No preview · Article · May 2007 · Lung Cancer
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    ABSTRACT: Chemotherapy induced neutropenia has been shown to be associated with improved treatment outcomes in selected solid tumours. We studied the association of chemotherapy induced neutropenia with treatment related outcomes in small cell lung cancer (SCLC). This is a retrospective analysis of patients receiving chemotherapy for SCLC at the Royal Marsden Hospital, UK over an 8 year period. The chemotherapy included Carboplatin AUC 5, IV and Etoposide 100mg/m(2) IV on day 1 and 100mg/m(2) PO, B.I.D. on day 2 and 3 every 21 days. Patients were stratified into two groups (A) those experiencing grades 0-2 neutropenia and group (B) those experiencing grades 3-4 neutropenia. The outcomes studied were response rate, time to progression (TTP) and overall survival (OS). 173 patients were studied. The median age 64 (range 39-83) and M/F ratio was 112:61. The response rates in groups A and B was 90% versus 90%, p=1.0. The median TTP in groups A and B was 30 and 38 weeks, p=0.05. The median OS in groups A and B was 47 weeks versus 60 weeks, p=0.008. The differences in TTP and OS were not significant in patients with extensive stage disease. Occurrence of chemotherapy induced grade 3 or 4 neutropenia correlated with OS in patients with SCLC receiving carboplatin and etoposide chemotherapy. Trials exploring controlled, safe intra-patient dose escalation with the intent of achieving grade 3 or 4 neutropenia in patients with SCLC are warranted.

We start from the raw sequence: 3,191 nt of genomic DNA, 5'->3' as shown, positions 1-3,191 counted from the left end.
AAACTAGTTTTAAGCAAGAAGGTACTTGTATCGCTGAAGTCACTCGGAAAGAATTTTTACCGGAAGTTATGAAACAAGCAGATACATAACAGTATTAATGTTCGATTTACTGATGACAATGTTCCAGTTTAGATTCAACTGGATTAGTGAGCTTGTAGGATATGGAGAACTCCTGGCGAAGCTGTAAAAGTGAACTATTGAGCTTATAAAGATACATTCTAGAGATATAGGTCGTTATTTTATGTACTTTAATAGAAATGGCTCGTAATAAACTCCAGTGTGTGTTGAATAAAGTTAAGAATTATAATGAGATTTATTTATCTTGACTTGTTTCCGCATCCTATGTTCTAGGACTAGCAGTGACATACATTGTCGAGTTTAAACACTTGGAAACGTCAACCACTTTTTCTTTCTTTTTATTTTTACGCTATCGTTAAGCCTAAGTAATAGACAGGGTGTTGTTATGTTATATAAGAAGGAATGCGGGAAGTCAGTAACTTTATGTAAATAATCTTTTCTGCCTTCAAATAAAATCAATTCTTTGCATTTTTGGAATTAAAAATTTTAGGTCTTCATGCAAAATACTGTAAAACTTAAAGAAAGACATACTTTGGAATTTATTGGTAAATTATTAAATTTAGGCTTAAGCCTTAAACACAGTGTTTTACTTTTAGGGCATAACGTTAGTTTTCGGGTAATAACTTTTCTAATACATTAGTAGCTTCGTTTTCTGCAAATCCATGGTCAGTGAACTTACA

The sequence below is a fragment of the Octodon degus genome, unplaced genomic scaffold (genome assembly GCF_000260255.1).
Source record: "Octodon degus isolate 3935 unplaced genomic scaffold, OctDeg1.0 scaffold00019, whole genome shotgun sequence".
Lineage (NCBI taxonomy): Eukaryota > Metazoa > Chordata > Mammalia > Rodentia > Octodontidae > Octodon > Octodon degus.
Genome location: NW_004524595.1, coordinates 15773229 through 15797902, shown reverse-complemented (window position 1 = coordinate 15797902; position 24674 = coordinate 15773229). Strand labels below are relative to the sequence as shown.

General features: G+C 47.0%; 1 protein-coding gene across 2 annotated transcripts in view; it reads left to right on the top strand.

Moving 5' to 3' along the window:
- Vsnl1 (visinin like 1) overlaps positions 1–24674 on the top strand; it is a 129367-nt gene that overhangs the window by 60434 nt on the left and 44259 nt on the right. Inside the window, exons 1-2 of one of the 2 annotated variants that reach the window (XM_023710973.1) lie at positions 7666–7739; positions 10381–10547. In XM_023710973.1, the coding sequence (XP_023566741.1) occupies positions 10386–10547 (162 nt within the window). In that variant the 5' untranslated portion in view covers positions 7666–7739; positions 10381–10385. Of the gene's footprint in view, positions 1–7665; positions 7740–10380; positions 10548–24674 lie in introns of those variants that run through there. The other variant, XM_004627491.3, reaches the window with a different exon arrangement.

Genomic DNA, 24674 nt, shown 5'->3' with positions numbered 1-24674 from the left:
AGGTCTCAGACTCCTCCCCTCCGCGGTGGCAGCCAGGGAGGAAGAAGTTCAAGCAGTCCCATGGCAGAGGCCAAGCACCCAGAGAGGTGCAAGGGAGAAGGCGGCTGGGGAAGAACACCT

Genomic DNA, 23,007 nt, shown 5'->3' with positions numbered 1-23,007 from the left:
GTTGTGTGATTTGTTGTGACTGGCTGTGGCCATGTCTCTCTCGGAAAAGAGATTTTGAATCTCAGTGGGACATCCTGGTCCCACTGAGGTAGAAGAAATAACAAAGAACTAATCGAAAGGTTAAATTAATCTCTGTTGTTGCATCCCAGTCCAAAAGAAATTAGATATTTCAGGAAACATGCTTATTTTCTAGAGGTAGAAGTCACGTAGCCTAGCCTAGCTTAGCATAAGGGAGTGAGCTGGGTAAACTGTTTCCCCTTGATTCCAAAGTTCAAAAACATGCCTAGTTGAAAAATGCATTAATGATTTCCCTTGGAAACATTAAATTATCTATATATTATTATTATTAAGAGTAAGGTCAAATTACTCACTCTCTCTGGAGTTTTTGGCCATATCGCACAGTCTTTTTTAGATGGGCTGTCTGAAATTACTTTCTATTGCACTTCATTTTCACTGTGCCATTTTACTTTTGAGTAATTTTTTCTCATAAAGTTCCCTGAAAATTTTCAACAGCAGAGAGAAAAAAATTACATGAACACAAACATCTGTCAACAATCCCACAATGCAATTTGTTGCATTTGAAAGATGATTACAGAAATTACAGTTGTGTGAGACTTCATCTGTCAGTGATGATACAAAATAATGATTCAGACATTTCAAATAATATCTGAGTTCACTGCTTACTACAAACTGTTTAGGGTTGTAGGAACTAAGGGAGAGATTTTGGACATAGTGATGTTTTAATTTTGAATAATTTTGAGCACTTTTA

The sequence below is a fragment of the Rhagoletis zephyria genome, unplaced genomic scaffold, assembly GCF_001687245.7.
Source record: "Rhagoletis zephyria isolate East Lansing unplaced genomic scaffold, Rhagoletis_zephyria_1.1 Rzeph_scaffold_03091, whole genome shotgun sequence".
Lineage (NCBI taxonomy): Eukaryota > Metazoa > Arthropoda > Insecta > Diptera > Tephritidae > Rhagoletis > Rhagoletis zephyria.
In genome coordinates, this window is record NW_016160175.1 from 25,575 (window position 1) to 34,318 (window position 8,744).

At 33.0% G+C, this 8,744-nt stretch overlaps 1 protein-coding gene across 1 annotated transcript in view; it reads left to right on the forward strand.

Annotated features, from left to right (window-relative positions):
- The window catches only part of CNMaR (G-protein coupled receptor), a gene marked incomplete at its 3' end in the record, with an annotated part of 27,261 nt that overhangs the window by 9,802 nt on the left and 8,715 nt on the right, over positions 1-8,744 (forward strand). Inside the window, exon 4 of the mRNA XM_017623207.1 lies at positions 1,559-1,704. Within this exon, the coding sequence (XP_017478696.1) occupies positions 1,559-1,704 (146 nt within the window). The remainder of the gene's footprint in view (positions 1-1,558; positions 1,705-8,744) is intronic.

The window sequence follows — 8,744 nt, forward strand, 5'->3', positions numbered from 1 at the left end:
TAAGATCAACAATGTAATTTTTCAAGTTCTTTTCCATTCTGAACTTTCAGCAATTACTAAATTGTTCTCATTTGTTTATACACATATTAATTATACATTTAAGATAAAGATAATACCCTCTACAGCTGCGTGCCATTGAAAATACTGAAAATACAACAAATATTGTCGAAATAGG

No preview · Article · Jan 2007 · Lung Cancer